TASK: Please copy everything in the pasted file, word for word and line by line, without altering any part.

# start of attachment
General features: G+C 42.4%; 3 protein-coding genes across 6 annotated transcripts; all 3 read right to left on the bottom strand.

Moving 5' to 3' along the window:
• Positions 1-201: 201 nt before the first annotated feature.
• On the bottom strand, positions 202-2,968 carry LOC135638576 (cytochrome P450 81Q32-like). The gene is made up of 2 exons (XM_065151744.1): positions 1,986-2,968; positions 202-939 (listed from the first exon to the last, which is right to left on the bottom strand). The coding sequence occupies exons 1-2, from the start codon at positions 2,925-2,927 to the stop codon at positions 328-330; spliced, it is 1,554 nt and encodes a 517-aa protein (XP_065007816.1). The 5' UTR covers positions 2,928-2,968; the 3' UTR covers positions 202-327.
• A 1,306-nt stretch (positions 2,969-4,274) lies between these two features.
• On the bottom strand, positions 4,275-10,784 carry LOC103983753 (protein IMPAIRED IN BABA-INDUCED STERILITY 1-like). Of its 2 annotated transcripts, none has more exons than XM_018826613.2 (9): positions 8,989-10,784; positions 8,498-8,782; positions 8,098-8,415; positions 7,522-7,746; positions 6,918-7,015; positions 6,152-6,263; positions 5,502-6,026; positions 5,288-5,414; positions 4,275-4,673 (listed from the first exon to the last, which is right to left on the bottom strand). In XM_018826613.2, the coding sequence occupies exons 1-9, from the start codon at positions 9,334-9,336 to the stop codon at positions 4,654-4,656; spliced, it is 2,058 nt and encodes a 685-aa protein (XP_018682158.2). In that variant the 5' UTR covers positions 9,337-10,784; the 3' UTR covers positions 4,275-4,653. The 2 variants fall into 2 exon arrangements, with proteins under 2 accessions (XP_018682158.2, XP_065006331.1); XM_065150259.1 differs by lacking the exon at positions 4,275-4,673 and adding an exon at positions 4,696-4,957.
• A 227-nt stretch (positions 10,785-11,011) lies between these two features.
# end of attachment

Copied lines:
General features: G+C 42.4%; 3 protein-coding genes across 6 annotated transcripts; all 3 read right to left on the bottom strand.

Moving 5' to 3' along the window:
• Positions 1-201: 201 nt before the first annotated feature.
• On the bottom strand, positions 202-2,968 carry LOC135638576 (cytochrome P450 81Q32-like). The gene is made up of 2 exons (XM_065151744.1): positions 1,986-2,968; positions 202-939 (listed from the first exon to the last, which is right to left on the bottom strand). The coding sequence occupies exons 1-2, from the start codon at positions 2,925-2,927 to the stop codon at positions 328-330; spliced, it is 1,554 nt and encodes a 517-aa protein (XP_065007816.1). The 5' UTR covers positions 2,928-2,968; the 3' UTR covers positions 202-327.
• A 1,306-nt stretch (positions 2,969-4,274) lies between these two features.
• On the bottom strand, positions 4,275-10,784 carry LOC103983753 (protein IMPAIRED IN BABA-INDUCED STERILITY 1-like). Of its 2 annotated transcripts, none has more exons than XM_018826613.2 (9): positions 8,989-10,784; positions 8,498-8,782; positions 8,098-8,415; positions 7,522-7,746; positions 6,918-7,015; positions 6,152-6,263; positions 5,502-6,026; positions 5,288-5,414; positions 4,275-4,673 (listed from the first exon to the last, which is right to left on the bottom strand). In XM_018826613.2, the coding sequence occupies exons 1-9, from the start codon at positions 9,334-9,336 to the stop codon at positions 4,654-4,656; spliced, it is 2,058 nt and encodes a 685-aa protein (XP_018682158.2). In that variant the 5' UTR covers positions 9,337-10,784; the 3' UTR covers positions 4,275-4,653. The 2 variants fall into 2 exon arrangements, with proteins under 2 accessions (XP_018682158.2, XP_065006331.1); XM_065150259.1 differs by lacking the exon at positions 4,275-4,673 and adding an exon at positions 4,696-4,957.
• A 227-nt stretch (positions 10,785-11,011) lies between these two features.